The (a) polyimide precursor solution and (b) polyimide precursor solution are preferably prepared by reacting the carboxylic dianhydride component and diamine component in equimolar amounts, but in some cases either (a) or (b) may have an acid excess and the other a diamine excess.

In either case, the process of imidization of the polyimide precursor by heating causes breakage and reformation of the bonds of the polymer chain to yield a copolymerized polyimide with block bonding or a random sequence. In the step of heating and drying the cast polyimide precursor solution, the heating results in an initial increase in viscosity, further heating results in a drastic lowering of the viscosity, and still further heating produces a high viscosity, finally yielding a polyimide film composed of a high-molecular weight polyimide.

The aforementioned aromatic tetracarboxylic dianhydride and aromatic diamine are preferably used in proportions within the ranges mentioned above, with other additional diamine components and/or other acid components in a range which does not adversely affect the elastic modulus and linear expansion, and for example, 3,3′,4,4′-benzophenonetetracarboxylic dianhydride, 2,2-bis(3,4-dicarboxyphenyl)propane, bis(3,4-dicarboxyphenyl)methane, bis(3,4-dicarboxyphenyl)ether or 2,3′,3,4′-biphenyltetracarboxylic dianhydride may be used.

As the crosslinking group A in the aforementioned general formula for the aromatic diamine there may be mentioned oxygen, sulfur, methylene, carbonyl, sulfoxyl, sulfone, 1,1′-ethylidene, 1,2-ethylidene, 2,2′-isopropylidene, 2,2′-hexafluoroisopropylidene, cyclohexylidene, phenylene, 1,3-phenylenedimethylene, 1,4-phenylenedimethylene, 1,3-phenylenediethylidene, 1,4-phenylenediethylidene, 1,3-phenylenedipropylidene, 1,4-phenylenedipropylidene, 1,3-phenylenedioxy, 1,4-phenylenedioxy, biphenylenedioxy, methylenediphenoxy, ethylidenediphenoxy, propylidenediphenoxy, hexafluoropropylidenediphenoxy, oxydiphenoxy, thiodiphenoxy and sulfonediphenoxy, but direct bonding without a crosslinking group is also possible.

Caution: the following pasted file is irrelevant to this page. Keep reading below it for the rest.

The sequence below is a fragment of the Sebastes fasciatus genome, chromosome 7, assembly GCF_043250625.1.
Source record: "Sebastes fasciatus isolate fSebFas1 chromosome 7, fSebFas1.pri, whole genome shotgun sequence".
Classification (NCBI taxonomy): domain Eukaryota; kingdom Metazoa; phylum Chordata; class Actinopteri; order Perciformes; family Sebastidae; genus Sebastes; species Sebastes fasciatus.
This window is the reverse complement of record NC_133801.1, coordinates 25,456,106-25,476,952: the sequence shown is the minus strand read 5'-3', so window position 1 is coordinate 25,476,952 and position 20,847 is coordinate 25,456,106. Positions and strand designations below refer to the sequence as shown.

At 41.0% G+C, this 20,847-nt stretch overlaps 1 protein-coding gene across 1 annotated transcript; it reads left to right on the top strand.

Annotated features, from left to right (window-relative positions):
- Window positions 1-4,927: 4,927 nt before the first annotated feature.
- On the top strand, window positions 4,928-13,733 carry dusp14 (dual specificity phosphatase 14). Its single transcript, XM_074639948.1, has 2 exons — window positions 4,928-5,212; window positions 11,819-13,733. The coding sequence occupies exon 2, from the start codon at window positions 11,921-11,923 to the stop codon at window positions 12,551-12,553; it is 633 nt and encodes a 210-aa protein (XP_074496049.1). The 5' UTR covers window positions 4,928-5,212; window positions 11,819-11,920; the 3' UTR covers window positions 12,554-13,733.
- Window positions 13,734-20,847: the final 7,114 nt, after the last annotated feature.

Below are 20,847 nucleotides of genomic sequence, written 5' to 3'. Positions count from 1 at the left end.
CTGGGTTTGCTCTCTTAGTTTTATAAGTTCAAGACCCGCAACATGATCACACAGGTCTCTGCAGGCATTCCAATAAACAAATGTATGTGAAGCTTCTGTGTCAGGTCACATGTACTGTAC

R1-R4 in the aforementioned general formula for the aromatic diamine each represent a substituent selected from among hydrogen, C1-6 hydrocarbon groups, hydroxyl, carboxyl, C1-6 alkoxy groups and carboalkoxy groups, and at least one of R1 and R2 is not hydrogen while at least one of R3 and R4 is not hydrogen.

As specific examples of R1-R4 in the aforementioned general formula for the aromatic diamine there may be mentioned hydrocarbon groups such as hydrogen, methyl, ethyl, n-propyl, i-propyl, n-butyl, s-butyl, i-butyl, t-butyl, pentyl, cyclohexyl and phenyl, alkoxy groups such as hydroxyl, methoxy, ethoxy, propoxy and butoxy, and carboalkoxy groups such as carboxyl, carbomethoxy, carboethoxy, carbopropoxy and carbobutoxy. R1-R4 may all be identical, or they may independently differ.

As specific examples of aromatic diamines represented by the aforementioned general formula there may be mentioned 3,3′-dimethyl-4,4′-diaminobiphenyl, 3,3′-dihydroxy-4,4′-diaminobiphenyl, 3,3′-dicarboxy-4,4′-diaminobiphenyl, 3,3′-dimethoxy-4,4′-diaminobiphenyl, 3,3′,5,5′-tetramethyl-4,4′-diaminobiphenyl, 4,4′-methylene-bis(2-methylaniline), 4,4′-methylene-bis(2-ethylaniline), 4,4′-methylene-bis(2-isopropylaniline), 4,4′-methylene-bis(2,6-dimethylaniline), 4,4′-methylene-bis(2,6-diethylaniline), 4,4′-methylene-bis(2,6-diisopropylaniline), 3,3′-dihydroxy-4,4′-diaminodiphenylmethane, 3,3′-dicarboxy-4,4′-diaminodiphenylmethane, 3,3′-dicarboxy-4,4′-diamino-5,5′-dimethyldiphenylmethane and o-tolidinesulfone, among which 4,4′-methylene-bis(2,6-dimethylaniline) is preferred.